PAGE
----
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Macon in Bibb County, Georgia — The American South (South Atlantic)
 

Colonial Trading Path

 
 
Colonial Trading Path Marker image. Click for full size.
Photographed By David Seibert, November 9, 2011
1. Colonial Trading Path Marker
Inscription.  Colonial Trading Path or “Lower Path” joined the heart of the Creek Nation on the Chattahoochee River to the English Trading Post in Ocmulgee Old Fields, now Ocmulgee National Monument. Here the chief towns of the ancient Creek Confederacy stretched fifteen miles on the east side of the Ocmulgee River. This path was originally the old Sand Hill Path, across west Georgia from the Chattahoochee River, across the Flint River, and across the Ocmulgee River, eastward. The Indians followed this path from the west to Ocmulgee Old Fields, following Hydrangea Branch (so called by William Bartram), in this neighborhood using it to come to the Trading Post established by the English, 1686-1700. Benjamin Hawkins established “The Agency” at the Flint River crossing, where he had his home. It was the route to Fort Hawkins in East Macon, erected in 1806. This was long known as the Federal Road, authorized by Thomas Jefferson. Federal Highway 80 is the “Lower Path” from Fort Mitchell on the Chattahoochee. This path is a relic of the 100-year rule of the Georgia area by the Lords Proprietors before Oglethorpe (1629-1729).
 
Erected
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1984 by Georgia Department of Natural Resources. (Marker Number 011-7.)
 
Topics and series. This historical marker is listed in these topic lists: Colonial EraNative AmericansRoads & Vehicles. In addition, it is included in the Former U.S. Presidents: #03 Thomas Jefferson, and the Georgia Historical Society series lists. A significant historical year for this entry is 1806.
 
Location. Marker has been reported missing. It was located near 32° 48.864′ N, 83° 43.951′ W. Marker was in Macon, Georgia, in Bibb County. Marker was on College Station Drive, 0 miles south of Columbus Road, on the right when traveling south. The marker is at the traffic circle on College Station Drive, just south of the Columbus Road (north) entrance to Macon State College. Touch for map. Marker was in this post office area: Macon GA 31206, United States of America. Touch for directions.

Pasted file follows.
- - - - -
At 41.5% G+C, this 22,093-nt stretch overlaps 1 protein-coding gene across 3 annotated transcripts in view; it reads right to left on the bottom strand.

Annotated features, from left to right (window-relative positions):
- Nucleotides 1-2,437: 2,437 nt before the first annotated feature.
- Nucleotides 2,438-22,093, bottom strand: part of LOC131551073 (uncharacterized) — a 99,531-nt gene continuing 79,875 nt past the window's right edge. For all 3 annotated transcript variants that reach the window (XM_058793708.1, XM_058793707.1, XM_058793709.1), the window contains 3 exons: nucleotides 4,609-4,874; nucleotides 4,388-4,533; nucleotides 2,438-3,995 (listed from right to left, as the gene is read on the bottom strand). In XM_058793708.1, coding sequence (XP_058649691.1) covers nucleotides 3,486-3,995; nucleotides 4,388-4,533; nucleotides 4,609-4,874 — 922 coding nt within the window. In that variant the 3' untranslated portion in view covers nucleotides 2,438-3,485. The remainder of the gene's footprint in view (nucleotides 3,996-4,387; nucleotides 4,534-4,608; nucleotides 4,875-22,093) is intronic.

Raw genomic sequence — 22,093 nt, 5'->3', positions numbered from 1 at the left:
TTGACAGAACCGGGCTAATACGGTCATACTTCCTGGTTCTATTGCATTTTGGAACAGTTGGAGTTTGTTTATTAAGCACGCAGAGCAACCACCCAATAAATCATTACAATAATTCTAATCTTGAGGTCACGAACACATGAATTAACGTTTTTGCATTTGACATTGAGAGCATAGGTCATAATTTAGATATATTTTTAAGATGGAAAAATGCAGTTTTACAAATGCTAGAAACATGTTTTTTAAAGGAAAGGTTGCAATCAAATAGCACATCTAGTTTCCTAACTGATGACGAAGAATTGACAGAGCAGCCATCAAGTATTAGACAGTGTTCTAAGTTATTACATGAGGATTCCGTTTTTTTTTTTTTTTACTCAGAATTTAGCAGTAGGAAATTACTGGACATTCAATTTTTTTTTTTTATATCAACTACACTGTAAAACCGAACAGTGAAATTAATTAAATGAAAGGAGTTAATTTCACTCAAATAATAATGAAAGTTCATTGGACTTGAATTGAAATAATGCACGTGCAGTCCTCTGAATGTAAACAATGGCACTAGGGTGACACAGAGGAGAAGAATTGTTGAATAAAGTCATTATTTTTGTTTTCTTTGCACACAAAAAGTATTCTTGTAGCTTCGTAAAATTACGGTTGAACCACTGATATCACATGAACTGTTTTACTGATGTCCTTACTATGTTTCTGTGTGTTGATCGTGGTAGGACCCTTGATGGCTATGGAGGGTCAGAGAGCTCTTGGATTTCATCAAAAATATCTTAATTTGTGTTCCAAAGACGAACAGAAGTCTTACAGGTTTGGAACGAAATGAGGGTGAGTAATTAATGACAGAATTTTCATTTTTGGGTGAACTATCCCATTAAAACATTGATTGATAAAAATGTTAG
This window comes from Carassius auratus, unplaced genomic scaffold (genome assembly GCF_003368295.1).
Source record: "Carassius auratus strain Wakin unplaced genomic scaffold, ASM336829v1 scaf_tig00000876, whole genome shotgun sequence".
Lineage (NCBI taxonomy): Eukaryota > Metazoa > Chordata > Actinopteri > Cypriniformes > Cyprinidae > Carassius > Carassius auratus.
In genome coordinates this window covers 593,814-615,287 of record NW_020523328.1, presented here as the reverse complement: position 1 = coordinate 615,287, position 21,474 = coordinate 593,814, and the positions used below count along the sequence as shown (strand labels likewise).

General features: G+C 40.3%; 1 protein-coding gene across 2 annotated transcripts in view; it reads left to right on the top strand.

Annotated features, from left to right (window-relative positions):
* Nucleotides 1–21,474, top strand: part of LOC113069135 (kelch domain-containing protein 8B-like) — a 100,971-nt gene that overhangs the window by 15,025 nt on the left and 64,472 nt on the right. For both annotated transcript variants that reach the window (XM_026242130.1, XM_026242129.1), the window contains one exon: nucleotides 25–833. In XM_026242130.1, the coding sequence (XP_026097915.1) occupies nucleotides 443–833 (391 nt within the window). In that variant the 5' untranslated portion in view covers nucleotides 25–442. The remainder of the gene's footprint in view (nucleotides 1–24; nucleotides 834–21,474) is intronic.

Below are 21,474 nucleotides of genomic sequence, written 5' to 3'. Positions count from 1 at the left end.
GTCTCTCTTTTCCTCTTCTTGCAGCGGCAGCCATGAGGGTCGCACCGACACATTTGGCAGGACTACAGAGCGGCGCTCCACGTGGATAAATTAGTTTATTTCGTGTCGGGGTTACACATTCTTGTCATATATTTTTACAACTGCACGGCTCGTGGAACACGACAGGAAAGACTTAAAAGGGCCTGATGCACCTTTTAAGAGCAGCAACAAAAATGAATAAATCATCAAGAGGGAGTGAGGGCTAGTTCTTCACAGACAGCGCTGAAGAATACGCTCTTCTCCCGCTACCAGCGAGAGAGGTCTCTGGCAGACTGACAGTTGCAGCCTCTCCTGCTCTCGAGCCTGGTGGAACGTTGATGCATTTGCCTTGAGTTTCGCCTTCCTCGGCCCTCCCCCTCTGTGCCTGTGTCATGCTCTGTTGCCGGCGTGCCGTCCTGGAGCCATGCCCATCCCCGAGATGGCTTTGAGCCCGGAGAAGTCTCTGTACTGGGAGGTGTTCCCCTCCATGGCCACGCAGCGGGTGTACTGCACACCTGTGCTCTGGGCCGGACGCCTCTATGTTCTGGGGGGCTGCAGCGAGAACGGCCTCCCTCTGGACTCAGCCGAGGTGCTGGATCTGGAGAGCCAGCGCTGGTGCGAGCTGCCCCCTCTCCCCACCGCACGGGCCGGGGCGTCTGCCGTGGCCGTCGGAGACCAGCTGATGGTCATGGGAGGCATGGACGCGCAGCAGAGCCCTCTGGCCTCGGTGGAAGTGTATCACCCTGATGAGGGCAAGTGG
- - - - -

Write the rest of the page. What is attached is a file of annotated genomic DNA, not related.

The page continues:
Other nearby markers. At least 8 other markers are within 5 miles of this location, measured as the crow flies. William Bartram Trail (about 300 feet away, measured in a direct line); Muscadine Studios (approx. 4.2 miles away); Confederate States Central Laboratory (approx. 4.2 miles away); Villa Albicini (approx. 4.3 miles away); Ballard-Hudson Senior High School (approx. 4.3 miles away); The Candler Building (approx.
Colonial Trading Path Marker image. Click for full size.
Photographed By David Seibert, November 9, 2011
2. Colonial Trading Path Marker
Looking north, the marker sits on a traffic circle, with Columbus Avenue visible in the background.
4.3 miles away); a different marker also named Ballard-Hudson Senior High School (approx. 4.3 miles away); Wesleyan College Historic District (approx. 4.3 miles away). Touch for a list and map of all markers in Macon.
 
More about this marker. A marker of this title and similar text was erected in about 1957 on Montpelier Avenue, then U.S. Highway 80, at Linden Avenue near the Mercer University campus. That marker disappeared, and was replaced by this marker in 1984. The marker vanished again during construction in the area, and in the past few years has been reinstalled here, four miles from its original location.
 
Colonial Trading Path Marker image. Click for full size.
Photographed By David Seibert, November 9, 2011
3. Colonial Trading Path Marker
Looking south on the campus of Macon State College; the school's athletic fields are in the distance.
 
 
Credits. This page was last revised on September 13, 2022. It was originally submitted on November 18, 2011, by David Seibert of Sandy Springs, Georgia. This page has been viewed 913 times since then and 10 times this year. Last updated on September 13, 2022, by Dave W of Co, Colorado. Photos:   1, 2, 3. submitted on November 18, 2011, by David Seibert of Sandy Springs, Georgia. • Bernard Fisher was the editor who published this page.

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Feb. 20, 2024